Franklin Roosevelt drew on all these traditions when he gave his famous speech on the “Four Freedoms” in his 1941 State of the Union address. There he enumerated what he defined as the rights everyone “everywhere in the world” ought to enjoy. These were “freedom of speech and expression,” “freedom of every person to worship God in his own way,” “freedom from want,” and “freedom from fear.”
Though it was hardly evident at the time, these foundational four freedoms proved the culmination of a far broader and significant intellectual project. As early as 1932 FDR had proclaimed, “Every man has a right to life, and this means that he has also a right to make a comfortable living.” No longer would freedom be defined simply as protection from or against the abusive powers of government—the central idea of classical liberalism. (The philosopher Isaiah Berlin famously defined this as “negative” freedom.) While FDR accepted the importance of protection from an overreaching government, he sought to create one that could provide “positive” freedoms as well. This entailed providing citizens with the tools they needed to live lives of honor and dignity.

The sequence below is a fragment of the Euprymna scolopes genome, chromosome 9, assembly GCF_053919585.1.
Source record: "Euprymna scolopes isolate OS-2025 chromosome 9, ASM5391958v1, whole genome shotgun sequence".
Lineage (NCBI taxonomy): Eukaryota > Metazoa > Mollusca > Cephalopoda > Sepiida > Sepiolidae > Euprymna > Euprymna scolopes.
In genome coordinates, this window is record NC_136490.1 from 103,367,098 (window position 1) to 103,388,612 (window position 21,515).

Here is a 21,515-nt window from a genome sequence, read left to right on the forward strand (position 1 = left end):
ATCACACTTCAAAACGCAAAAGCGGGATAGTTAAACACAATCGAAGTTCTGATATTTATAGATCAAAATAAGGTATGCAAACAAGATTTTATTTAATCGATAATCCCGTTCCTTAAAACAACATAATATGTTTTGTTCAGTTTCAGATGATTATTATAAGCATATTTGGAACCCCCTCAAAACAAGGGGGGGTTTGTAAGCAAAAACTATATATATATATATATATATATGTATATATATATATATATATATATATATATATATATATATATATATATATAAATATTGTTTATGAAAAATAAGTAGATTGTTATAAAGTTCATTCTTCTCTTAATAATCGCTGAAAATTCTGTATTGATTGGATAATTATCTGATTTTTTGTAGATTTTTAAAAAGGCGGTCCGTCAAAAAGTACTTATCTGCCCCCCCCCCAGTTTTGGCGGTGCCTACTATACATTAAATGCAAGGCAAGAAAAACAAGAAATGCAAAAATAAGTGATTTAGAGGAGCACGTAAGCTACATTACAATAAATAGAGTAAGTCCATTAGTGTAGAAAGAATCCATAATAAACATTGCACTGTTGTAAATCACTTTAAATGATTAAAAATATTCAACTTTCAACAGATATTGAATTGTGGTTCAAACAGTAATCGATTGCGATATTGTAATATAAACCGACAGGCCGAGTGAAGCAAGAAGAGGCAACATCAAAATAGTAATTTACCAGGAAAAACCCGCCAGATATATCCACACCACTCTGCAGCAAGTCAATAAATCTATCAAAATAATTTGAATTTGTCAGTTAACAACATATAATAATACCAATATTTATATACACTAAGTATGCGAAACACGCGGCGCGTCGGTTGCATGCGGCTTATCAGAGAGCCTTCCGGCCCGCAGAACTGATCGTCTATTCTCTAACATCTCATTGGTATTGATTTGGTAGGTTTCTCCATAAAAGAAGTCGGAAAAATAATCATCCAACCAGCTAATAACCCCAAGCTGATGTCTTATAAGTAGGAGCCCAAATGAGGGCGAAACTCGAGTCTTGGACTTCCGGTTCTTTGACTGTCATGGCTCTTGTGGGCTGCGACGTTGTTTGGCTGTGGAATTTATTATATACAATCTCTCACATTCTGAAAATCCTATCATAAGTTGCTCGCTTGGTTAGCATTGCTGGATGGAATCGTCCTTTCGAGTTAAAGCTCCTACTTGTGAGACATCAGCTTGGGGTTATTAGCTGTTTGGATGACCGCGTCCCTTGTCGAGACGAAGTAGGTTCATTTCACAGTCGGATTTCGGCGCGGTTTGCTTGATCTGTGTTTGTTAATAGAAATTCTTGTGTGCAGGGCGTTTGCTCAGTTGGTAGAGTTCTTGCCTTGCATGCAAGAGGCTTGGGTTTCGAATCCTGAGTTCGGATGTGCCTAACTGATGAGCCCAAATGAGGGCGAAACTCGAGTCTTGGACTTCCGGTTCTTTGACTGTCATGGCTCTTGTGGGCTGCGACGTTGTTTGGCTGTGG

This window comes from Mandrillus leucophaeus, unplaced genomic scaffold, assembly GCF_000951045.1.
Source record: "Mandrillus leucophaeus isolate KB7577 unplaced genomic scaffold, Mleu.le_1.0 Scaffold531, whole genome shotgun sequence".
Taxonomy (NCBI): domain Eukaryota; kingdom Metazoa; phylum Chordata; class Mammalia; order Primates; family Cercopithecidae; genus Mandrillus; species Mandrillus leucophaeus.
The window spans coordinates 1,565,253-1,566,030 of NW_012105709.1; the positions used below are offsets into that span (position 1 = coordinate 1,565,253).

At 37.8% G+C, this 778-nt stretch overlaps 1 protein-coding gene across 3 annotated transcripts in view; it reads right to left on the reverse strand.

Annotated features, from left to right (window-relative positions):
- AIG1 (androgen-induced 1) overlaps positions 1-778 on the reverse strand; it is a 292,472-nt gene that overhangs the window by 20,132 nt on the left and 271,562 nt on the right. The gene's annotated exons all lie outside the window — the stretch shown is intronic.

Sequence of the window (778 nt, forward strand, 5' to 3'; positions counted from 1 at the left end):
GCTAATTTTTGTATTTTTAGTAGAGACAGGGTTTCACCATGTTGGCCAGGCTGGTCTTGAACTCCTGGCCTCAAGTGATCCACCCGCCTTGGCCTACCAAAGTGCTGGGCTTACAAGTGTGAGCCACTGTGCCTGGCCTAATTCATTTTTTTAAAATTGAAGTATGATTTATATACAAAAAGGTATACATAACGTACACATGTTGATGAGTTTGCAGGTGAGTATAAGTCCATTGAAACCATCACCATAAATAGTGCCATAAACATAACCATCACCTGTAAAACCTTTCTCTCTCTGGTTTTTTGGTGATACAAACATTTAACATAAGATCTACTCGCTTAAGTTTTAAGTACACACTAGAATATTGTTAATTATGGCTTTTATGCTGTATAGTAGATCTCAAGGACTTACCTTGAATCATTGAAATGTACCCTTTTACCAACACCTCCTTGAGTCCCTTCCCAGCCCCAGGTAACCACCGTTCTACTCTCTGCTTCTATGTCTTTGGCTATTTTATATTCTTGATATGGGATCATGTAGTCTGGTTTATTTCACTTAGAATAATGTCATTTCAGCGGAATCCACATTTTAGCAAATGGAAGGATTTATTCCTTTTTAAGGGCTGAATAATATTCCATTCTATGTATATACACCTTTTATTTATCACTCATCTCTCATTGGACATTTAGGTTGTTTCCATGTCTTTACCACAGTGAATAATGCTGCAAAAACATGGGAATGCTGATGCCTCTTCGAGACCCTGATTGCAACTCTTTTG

This radical reworking of the American creed could be seen in Roosevelt’s near-revolutionary State of the Union address—the last he delivered directly to Congress—on January 11, 1944, in which he called for a “Second Bill of Rights.” The key concept in this speech was “security,” which FDR now expanded to include almost all areas of life. “Essential to peace,” the president insisted, was “a decent standard of living for all individual men and women and children in all nations. Freedom from fear is eternally linked with freedom from want.”
He demanded a “realistic tax law—which will tax all unreasonable profits, both individual and corporate, and reduce the ultimate cost of the war to our sons and daughters.” We “cannot be content,” he went on, “no matter how high that general standard of living may be, if some fraction of our people—whether it be one-third or one-fifth or one-tenth—is ill-fed, ill-clothed, ill-housed, and insecure.” Then he listed the new rights he now considered to be fundamental to the American way of life:
FDR tied these rights to the struggle then underway to win the war. “America’s own rightful place in the world depends in large part upon how fully these and similar rights have been carried into practice for our citizens. For unless there is security here at home there cannot be lasting peace in the world.”
This article was published by the Center for American Progress.
Eric Alterman is a Senior Fellow at the Center for American Progress and a Distinguished Professor of English at Brooklyn College and the CUNY Graduate School of Journalism. He is also a columnist for The Nation, Moment, and The Daily Beast. His newest book is Kabuki Democracy: The System vs. Barack Obama.